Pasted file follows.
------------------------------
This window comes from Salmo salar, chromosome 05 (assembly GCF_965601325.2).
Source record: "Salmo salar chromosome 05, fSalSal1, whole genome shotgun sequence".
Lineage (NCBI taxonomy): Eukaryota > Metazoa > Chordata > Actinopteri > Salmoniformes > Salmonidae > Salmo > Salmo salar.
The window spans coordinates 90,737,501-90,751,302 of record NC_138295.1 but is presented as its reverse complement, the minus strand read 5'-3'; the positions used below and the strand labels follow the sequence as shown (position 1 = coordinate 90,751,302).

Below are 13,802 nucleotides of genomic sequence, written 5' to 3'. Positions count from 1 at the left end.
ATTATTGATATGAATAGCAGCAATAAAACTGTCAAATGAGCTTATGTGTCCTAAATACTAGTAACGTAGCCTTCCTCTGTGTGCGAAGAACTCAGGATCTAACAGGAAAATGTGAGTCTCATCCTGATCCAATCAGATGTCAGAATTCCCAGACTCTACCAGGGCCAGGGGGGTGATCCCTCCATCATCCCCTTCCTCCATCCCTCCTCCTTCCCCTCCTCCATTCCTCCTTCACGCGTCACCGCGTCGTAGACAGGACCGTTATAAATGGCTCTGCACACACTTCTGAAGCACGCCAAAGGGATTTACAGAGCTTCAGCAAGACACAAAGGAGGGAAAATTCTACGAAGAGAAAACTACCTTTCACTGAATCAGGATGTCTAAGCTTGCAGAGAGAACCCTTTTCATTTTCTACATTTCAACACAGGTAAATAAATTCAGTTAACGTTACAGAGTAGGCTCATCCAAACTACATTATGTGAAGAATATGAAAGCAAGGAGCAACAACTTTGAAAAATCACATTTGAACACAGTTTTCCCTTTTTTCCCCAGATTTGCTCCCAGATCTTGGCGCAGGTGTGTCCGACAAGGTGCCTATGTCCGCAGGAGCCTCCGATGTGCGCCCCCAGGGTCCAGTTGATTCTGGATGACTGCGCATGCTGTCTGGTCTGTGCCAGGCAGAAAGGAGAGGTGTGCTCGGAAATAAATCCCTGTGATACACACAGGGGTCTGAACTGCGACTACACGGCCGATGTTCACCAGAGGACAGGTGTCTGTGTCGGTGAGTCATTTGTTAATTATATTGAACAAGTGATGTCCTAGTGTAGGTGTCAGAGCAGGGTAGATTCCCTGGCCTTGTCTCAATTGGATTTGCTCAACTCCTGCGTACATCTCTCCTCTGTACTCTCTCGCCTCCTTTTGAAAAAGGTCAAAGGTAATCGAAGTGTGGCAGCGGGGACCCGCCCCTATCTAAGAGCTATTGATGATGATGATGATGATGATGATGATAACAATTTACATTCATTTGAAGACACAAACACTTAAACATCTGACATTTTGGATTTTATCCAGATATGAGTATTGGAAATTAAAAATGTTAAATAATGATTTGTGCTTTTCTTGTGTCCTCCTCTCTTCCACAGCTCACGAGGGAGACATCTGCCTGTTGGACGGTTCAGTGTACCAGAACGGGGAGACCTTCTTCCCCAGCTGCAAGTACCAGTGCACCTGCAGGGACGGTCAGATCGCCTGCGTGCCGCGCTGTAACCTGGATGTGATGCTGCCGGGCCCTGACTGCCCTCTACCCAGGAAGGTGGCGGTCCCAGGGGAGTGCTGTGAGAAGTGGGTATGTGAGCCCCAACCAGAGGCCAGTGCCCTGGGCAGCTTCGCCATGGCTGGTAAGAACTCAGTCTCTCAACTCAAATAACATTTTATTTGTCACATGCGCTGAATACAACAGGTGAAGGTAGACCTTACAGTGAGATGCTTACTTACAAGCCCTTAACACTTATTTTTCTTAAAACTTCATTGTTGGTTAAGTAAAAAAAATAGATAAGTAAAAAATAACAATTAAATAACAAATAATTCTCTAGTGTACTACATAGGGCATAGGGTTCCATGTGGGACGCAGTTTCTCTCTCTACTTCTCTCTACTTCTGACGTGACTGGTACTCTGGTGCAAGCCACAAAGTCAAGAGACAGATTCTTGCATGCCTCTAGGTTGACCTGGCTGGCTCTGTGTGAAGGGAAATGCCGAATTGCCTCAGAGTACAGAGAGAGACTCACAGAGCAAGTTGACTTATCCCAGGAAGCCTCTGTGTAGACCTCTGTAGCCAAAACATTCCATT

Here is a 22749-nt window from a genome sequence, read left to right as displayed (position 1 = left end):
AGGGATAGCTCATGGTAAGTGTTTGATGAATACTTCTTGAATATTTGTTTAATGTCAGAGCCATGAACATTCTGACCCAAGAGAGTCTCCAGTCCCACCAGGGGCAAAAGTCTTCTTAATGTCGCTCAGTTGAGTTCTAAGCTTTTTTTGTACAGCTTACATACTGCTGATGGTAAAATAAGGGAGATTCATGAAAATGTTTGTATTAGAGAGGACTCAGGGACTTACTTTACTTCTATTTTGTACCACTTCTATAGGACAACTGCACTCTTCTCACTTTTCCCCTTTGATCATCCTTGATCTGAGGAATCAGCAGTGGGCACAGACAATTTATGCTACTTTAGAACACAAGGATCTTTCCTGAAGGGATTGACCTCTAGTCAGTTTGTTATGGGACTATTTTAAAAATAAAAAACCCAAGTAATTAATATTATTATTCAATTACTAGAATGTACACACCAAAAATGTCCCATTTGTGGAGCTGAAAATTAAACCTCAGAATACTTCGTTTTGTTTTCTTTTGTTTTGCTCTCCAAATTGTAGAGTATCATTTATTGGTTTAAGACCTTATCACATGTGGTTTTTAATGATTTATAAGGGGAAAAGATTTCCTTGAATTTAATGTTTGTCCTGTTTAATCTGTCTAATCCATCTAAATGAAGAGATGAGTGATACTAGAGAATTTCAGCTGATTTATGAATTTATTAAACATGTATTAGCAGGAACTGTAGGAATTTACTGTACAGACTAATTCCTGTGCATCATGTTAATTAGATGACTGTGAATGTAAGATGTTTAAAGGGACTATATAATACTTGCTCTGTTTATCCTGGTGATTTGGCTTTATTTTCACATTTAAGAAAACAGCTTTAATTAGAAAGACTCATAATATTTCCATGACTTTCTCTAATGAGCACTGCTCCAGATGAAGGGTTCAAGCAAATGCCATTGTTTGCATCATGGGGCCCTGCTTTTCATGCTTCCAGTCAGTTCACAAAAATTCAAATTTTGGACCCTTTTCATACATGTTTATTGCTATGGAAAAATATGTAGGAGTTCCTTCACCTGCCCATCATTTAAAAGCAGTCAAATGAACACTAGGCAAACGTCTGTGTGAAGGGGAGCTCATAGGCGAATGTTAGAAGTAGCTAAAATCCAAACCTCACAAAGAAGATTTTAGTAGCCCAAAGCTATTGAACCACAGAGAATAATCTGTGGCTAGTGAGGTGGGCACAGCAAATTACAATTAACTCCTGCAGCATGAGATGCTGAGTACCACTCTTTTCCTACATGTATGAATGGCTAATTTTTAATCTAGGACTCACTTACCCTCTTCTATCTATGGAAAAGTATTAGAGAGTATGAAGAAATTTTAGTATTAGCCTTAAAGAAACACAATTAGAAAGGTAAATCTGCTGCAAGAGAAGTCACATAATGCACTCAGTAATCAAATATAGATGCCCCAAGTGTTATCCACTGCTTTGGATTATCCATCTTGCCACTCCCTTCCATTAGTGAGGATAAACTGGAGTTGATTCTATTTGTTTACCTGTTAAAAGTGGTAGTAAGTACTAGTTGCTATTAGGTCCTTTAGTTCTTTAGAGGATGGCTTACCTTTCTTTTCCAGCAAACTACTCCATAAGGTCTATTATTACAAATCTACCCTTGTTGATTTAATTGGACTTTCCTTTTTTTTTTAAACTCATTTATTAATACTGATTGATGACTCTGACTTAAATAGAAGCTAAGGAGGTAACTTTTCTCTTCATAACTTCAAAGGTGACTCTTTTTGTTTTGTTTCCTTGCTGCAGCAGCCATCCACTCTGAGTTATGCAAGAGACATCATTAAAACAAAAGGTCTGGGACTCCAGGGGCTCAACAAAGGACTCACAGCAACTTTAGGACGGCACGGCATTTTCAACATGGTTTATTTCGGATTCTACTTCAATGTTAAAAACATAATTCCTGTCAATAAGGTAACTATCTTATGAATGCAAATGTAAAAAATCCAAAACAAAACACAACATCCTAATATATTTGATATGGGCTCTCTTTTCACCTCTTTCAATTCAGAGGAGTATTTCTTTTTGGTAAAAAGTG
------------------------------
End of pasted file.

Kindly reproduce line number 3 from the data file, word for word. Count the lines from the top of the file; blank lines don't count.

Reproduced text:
Lineage (NCBI taxonomy): Eukaryota > Metazoa > Chordata > Actinopteri > Salmoniformes > Salmonidae > Salmo > Salmo salar.